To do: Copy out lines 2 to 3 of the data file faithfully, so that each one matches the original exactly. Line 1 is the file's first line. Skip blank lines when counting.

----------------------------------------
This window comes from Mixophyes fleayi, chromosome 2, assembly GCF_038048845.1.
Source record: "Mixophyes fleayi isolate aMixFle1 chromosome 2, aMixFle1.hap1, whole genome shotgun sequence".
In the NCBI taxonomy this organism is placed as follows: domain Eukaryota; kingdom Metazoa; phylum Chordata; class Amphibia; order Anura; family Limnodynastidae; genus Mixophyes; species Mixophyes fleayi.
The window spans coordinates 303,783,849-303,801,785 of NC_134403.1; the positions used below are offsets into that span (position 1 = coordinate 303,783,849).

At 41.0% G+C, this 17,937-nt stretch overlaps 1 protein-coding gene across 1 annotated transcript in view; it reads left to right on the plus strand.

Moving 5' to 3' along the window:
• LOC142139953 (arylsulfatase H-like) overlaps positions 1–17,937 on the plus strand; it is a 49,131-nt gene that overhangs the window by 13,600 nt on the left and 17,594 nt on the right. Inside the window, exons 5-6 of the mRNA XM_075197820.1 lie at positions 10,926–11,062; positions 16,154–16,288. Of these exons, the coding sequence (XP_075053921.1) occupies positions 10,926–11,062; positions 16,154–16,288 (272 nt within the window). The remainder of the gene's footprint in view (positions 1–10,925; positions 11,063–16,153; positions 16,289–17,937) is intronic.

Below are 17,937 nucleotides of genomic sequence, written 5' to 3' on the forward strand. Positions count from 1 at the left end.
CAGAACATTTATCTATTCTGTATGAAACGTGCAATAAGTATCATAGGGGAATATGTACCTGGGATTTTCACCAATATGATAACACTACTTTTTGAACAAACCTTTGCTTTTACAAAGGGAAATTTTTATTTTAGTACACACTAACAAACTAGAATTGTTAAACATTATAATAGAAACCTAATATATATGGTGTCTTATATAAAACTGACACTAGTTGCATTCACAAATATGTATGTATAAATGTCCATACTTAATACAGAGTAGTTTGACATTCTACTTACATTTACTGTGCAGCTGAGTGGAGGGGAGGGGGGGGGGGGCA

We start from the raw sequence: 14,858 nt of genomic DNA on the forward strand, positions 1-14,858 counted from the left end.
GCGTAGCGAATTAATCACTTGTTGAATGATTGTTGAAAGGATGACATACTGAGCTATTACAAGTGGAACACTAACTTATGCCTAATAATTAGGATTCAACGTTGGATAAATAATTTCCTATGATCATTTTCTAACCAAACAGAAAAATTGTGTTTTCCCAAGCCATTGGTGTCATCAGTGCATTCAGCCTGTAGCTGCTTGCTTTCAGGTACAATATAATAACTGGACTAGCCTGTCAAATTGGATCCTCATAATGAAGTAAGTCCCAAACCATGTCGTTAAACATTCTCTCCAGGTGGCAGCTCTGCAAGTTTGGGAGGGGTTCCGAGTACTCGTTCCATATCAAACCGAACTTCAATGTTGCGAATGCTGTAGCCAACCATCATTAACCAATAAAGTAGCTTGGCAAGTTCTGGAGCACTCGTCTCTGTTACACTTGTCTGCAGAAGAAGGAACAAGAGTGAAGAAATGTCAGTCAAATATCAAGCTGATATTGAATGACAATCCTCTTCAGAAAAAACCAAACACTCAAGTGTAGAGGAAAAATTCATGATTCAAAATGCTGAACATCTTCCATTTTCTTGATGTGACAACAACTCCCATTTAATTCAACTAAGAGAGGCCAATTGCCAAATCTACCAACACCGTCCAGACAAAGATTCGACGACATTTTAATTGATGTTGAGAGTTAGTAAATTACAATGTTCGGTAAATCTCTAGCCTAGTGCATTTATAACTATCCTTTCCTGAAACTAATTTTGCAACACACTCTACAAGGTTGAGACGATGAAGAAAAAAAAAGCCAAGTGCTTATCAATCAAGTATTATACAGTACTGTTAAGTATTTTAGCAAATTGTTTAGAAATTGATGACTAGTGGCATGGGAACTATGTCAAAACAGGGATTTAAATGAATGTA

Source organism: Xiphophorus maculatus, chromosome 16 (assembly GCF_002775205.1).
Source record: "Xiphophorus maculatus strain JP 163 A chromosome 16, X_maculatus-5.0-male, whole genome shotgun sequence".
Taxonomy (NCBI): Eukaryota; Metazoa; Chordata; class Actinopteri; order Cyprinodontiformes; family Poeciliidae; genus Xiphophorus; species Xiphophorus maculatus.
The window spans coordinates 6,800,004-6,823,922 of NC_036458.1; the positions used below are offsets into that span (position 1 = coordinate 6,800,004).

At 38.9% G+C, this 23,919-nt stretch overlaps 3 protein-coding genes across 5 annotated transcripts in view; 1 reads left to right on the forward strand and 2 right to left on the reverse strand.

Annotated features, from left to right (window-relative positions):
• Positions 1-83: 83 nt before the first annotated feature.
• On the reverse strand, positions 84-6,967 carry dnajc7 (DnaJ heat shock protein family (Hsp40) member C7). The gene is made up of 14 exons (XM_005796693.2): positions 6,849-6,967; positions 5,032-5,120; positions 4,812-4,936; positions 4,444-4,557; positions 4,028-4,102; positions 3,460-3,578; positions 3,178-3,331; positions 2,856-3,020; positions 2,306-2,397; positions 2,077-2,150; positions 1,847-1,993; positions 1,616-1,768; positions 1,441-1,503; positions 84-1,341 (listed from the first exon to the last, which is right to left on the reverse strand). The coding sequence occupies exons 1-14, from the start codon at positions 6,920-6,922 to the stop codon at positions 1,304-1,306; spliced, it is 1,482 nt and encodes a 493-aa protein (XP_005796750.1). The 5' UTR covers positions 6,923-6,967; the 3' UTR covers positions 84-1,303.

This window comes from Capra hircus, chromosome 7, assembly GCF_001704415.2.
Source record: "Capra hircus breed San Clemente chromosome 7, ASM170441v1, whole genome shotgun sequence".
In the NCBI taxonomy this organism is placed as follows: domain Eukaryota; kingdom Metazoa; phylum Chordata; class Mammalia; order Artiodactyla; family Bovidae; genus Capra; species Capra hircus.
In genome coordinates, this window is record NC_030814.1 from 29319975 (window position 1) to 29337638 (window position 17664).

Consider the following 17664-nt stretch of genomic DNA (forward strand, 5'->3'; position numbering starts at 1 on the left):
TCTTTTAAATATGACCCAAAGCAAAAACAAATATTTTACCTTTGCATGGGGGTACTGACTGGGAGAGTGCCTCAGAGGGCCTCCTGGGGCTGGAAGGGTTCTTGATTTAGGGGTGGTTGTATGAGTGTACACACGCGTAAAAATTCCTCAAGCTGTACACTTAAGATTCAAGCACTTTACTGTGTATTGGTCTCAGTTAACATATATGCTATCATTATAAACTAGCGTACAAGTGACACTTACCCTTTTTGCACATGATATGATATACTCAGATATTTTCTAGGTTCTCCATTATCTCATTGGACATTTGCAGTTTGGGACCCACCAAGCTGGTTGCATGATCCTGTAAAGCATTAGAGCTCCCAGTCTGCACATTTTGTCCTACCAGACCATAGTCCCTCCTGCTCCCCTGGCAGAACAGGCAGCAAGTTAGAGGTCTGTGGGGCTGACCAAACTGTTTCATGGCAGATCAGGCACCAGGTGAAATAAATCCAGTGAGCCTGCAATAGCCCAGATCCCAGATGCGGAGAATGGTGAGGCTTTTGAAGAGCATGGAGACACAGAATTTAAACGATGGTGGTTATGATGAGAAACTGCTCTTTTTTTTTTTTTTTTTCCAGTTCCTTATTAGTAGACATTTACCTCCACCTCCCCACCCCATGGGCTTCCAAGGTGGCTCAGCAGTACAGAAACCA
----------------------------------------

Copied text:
Source record: "Mixophyes fleayi isolate aMixFle1 chromosome 2, aMixFle1.hap1, whole genome shotgun sequence".
In the NCBI taxonomy this organism is placed as follows: domain Eukaryota; kingdom Metazoa; phylum Chordata; class Amphibia; order Anura; family Limnodynastidae; genus Mixophyes; species Mixophyes fleayi.